The theory spouted by Trump was laid out in a pre-election paper by Wilbur Ross, Trump’s nominees for Secretary of Commerce and Peter Navarro, director of Trump’s National Trade Council. In their paper, Navarro and Ross asserted that, “According to textbook theory, balanced trade among nations should be the long-term norm, and the chronic and massive trade deficits the US has sustained for over a decade simply should not exist.
This textbook state of balanced trade would exist because freely floating currencies would effectively adjust differences in national domestic cost structures to bring about balanced trade.”
In fact, standard economics says no such thing. But this “alternative theory” allows Trump to claim that getting the BOJ to stop weakening the yen would eliminate much of the American trade deficit with Japan. The reality is that the BOJ does not control the yen rate. The BOJ has tried to do so, and has failed. The BOJ, along with followers of Milton Friedman, believe that, if a nation’s central bank pumps up the money supply sufficiently, it can weaken its currency. In fact, the money supply is a very poor predictor of the yen’s value.
Today, the BOJ continues to create planeloads of money, but markets are far stronger than either central banks or Presidents, and the yen is up 10% vis-à-vis the dollar from mid-2015. Besides, Japan has run a trade surplus with the US for decades, whether the yen was strong or weak.
More importantly, Trump cannot “bring back” millions of factory jobs because trade is not what took them away. Manufacturing jobs are down in all rich countries, including ones like Germany and Japan that run big trade surpluses. In Germany, factory jobs have fallen from 40% of all jobs in 1970 to 20% today. In Japan, factory jobs have fallen by 5 million since they peaked in 1992.
Let’s look at what would happen to US auto jobs if there were no trade deficit with Japan, Mexico, or anyone else. Auto jobs have fallen 30% since 2000, but productivity growth, not trade, is the “culprit.” During 2000-15, the price-adjusted US output of autos and auto parts rose 44%.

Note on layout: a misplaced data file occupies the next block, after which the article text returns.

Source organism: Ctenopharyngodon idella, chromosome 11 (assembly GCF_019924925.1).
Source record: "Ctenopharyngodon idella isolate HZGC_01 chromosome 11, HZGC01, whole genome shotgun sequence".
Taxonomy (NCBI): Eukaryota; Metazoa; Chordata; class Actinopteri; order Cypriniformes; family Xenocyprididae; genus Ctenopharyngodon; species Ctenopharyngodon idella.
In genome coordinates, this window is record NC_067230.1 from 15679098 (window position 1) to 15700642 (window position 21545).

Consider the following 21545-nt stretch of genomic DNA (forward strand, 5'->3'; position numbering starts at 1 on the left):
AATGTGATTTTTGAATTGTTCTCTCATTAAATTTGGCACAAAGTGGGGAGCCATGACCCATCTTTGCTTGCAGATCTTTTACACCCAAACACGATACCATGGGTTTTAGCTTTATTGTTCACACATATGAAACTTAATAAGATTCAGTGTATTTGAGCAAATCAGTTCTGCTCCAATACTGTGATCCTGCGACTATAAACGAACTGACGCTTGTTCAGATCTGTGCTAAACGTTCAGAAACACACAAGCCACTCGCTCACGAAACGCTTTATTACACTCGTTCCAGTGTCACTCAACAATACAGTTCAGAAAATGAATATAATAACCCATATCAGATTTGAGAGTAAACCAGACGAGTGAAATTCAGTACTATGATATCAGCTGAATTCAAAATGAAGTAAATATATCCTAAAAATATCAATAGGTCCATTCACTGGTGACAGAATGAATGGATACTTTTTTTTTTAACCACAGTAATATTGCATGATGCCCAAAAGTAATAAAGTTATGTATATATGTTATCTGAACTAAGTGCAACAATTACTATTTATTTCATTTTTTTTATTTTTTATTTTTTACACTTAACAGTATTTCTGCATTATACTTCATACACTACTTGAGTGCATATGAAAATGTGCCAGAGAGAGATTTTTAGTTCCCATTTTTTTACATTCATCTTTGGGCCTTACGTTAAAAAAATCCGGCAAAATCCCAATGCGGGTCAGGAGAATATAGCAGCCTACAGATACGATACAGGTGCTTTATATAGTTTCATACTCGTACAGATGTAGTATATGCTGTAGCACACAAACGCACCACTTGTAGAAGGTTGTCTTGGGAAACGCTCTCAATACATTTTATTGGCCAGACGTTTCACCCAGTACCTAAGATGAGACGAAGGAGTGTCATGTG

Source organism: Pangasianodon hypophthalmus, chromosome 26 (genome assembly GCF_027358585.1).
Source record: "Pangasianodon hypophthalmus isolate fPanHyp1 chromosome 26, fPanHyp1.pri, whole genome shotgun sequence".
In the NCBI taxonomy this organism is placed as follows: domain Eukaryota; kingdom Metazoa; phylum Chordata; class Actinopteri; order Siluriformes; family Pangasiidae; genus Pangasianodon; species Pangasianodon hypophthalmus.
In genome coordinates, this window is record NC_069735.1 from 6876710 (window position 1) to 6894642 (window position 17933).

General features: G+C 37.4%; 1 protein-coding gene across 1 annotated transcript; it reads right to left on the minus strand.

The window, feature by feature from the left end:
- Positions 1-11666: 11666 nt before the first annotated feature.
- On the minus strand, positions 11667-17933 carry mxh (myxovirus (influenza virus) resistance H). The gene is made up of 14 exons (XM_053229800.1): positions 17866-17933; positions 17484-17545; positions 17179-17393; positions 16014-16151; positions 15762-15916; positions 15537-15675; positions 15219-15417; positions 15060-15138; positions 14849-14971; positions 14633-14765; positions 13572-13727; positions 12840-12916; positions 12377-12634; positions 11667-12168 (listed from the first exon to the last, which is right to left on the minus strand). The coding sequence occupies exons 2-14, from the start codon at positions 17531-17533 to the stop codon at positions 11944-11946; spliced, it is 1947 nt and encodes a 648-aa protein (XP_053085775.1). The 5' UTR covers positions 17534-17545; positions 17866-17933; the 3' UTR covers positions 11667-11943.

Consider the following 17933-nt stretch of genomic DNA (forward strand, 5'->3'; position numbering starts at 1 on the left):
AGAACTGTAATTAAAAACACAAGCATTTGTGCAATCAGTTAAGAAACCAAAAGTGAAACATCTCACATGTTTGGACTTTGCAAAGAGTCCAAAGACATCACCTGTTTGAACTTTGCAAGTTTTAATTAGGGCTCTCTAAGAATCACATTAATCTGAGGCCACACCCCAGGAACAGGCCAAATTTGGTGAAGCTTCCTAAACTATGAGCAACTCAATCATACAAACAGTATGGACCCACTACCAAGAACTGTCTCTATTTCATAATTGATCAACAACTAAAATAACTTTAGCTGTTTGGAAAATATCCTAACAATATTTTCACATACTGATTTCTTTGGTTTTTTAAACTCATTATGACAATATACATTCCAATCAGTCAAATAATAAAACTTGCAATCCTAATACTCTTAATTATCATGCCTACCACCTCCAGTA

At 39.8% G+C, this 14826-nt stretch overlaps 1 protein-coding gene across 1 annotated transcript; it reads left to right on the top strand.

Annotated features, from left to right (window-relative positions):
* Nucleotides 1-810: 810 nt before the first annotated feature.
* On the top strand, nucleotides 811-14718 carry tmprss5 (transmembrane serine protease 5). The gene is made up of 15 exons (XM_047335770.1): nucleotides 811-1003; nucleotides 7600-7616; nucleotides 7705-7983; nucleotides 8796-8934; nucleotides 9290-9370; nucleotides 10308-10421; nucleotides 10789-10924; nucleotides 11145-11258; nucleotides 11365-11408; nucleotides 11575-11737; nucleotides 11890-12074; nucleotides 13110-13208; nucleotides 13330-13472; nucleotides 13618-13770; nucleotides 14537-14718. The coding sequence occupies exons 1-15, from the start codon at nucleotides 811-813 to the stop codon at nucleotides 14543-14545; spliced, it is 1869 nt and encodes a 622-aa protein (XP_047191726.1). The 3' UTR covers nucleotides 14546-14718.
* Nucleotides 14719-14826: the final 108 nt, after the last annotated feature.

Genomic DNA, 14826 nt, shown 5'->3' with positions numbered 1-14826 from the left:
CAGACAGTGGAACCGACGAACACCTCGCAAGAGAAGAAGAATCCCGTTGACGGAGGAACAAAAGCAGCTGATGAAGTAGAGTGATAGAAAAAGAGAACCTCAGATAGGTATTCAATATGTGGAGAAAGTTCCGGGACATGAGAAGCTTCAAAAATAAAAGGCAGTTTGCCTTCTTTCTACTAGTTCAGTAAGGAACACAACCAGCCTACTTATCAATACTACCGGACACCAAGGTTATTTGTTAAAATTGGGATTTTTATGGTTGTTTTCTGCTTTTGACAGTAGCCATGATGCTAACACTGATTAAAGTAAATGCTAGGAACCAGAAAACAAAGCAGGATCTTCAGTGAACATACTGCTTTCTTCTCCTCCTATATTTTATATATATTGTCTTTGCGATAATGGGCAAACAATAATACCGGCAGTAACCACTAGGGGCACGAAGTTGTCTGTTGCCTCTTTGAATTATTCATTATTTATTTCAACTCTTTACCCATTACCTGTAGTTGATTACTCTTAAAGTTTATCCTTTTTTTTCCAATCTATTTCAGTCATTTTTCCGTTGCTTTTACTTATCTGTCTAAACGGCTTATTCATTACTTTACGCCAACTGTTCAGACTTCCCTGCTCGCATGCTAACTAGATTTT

Suppose there had been no trade deficit at all, but auto purchases by Americans remained the same. In that case, auto output would have risen 50% instead of 44%. The main reason jobs fell is that, in 2015, the US could produce that 44% additional output 30% fewer workers. If Americans had bought the same amount of cars and trucks but there had been no trade deficit, jobs would have fallen 27%, instead of 30%. In fact, they would have bought fewer autos because, without the import of vehicles and parts, autos would have cost a lot more.
Faced with data like this, Navarro and Ross retort, “To those who would blame automation for the decline of manufacturing, one need only look at two of the most technologically advanced economies in the world, those of Germany and Japan…Despite declines in recent years, Germany still maintains almost 20% of its workforce in manufacturing while Japan has almost 17%.” What they fail to mention is that the 20% figure for Germany is down by half from the 1970 level and the current 16% figure for Japan is down almost a third from its peak of 27% in 1973.
Launching a trade war, e.g., sky-high tariffs, would make things even worse for the blue collar workers who voted for Trump. Delicate supply chains built up over decades make many American firms dependent on the imports that come from Japan, Mexico and China, e.g., the two miles of copper wire harnesses that US automakers import from Mexico.
A trade war would disrupt this supply chain, bankrupting tens of thousands of firms and putting hundreds of thousands of people out of work. This is a classic case of the proverb: be careful what you wish for.
If Trump recognizes this reality, he will try to give his supporters the “show” of having done something without launching an actual trade war. If he lives in the world of what his aides call “alternative facts,” no one knows how far he will go. What is clear is that US law, such as Section 301 of US trade law, allows a reckless President to act unilaterally, giving him the power to create a lot of damage.